- viii, 206 p. ; 21 cm.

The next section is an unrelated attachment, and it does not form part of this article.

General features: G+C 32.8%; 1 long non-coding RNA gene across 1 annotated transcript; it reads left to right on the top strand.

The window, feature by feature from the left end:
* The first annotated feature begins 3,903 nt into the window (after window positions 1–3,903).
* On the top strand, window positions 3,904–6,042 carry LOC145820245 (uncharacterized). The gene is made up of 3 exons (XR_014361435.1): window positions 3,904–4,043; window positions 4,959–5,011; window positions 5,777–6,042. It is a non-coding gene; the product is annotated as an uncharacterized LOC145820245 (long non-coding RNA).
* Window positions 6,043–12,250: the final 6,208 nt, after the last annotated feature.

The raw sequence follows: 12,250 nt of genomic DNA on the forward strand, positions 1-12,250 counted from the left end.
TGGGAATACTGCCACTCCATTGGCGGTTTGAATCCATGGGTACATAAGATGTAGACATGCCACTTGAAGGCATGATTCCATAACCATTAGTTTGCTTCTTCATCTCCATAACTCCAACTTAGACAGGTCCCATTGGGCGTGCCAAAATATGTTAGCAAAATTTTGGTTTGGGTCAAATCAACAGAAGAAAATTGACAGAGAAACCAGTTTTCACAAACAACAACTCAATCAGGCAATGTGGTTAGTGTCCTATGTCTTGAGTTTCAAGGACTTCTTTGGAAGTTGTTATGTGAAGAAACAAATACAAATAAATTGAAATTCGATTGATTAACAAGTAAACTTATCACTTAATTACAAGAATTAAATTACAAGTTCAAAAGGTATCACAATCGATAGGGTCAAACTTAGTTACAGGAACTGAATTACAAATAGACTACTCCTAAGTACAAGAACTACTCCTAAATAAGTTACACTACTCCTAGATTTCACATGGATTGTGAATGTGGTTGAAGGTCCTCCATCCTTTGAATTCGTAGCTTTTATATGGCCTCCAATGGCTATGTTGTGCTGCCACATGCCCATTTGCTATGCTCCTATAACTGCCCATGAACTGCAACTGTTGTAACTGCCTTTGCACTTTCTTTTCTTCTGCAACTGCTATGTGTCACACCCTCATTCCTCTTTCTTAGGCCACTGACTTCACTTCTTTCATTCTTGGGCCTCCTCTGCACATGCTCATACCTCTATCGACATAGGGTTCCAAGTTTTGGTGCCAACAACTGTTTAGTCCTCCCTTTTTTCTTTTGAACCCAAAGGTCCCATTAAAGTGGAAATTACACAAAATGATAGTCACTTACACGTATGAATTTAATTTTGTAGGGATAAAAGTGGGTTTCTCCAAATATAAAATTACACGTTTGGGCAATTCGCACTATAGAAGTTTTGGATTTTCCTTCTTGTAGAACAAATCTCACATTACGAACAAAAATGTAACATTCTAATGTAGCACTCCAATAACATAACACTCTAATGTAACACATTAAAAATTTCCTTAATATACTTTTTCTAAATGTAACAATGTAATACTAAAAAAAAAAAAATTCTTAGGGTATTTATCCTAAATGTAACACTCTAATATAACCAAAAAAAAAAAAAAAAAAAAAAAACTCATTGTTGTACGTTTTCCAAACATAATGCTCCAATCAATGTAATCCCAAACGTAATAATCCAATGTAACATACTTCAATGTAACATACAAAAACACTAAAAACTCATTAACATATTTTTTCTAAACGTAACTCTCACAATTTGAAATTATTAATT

- Contents: Beginning : an introduction -- Asking : questioning culture and consumption -- Eeveryday culture -- But is it art? -- What everybody wants -- Reading : language, communication, and new media -- Literacies and media literacy -- Violence in the media -- Technology & the everyday -- Finding : self and identity -- Self and naming -- Difference -- Fear, ethics, identity -- Joining : communities and publics -- Dialogue and voice -- Public opinion -- Free speech and censorship -- Building : globalization and democracy -- Acting locally -- Think globally -- Democracy.Includes bibliographical references and index.Summary: "In this book, David Trend challenges the assumption that mass media is all-powerful and that "art" and "culture" exist only in museums while having little to do with everyday life. In doing so, the book discusses the role of media culture in understandings of who students are, how they got here, and the kind of world they'd like to inhabit, and how they might contribute to social change through local action. Everyday Culture takes a critical look at why many people have become alienated from politics, disillusioned with the democratic process, and absorbed with self-interest and private concerns while also examining how the American cultural experience can shape and change our understanding of the world. The book is a perfect introduction to cultural studies in a variety of disciplines."--Publisher description.